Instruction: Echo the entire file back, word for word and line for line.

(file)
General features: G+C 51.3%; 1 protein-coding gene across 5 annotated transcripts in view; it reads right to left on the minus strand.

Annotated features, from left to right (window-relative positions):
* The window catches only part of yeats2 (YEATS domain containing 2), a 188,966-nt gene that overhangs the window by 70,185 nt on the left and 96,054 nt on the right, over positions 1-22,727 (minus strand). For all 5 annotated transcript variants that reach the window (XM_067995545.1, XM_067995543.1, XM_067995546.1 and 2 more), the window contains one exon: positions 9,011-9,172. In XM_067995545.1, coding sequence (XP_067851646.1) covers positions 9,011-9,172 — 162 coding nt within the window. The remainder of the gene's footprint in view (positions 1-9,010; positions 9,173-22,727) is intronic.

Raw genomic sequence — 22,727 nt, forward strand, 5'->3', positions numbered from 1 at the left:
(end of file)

General features: G+C 51.3%; 1 protein-coding gene across 5 annotated transcripts in view; it reads right to left on the minus strand.

Annotated features, from left to right (window-relative positions):
* The window catches only part of yeats2 (YEATS domain containing 2), a 188,966-nt gene that overhangs the window by 70,185 nt on the left and 96,054 nt on the right, over positions 1-22,727 (minus strand). For all 5 annotated transcript variants that reach the window (XM_067995545.1, XM_067995543.1, XM_067995546.1 and 2 more), the window contains one exon: positions 9,011-9,172. In XM_067995545.1, coding sequence (XP_067851646.1) covers positions 9,011-9,172 — 162 coding nt within the window. The remainder of the gene's footprint in view (positions 1-9,010; positions 9,173-22,727) is intronic.

Raw genomic sequence — 22,727 nt, forward strand, 5'->3', positions numbered from 1 at the left: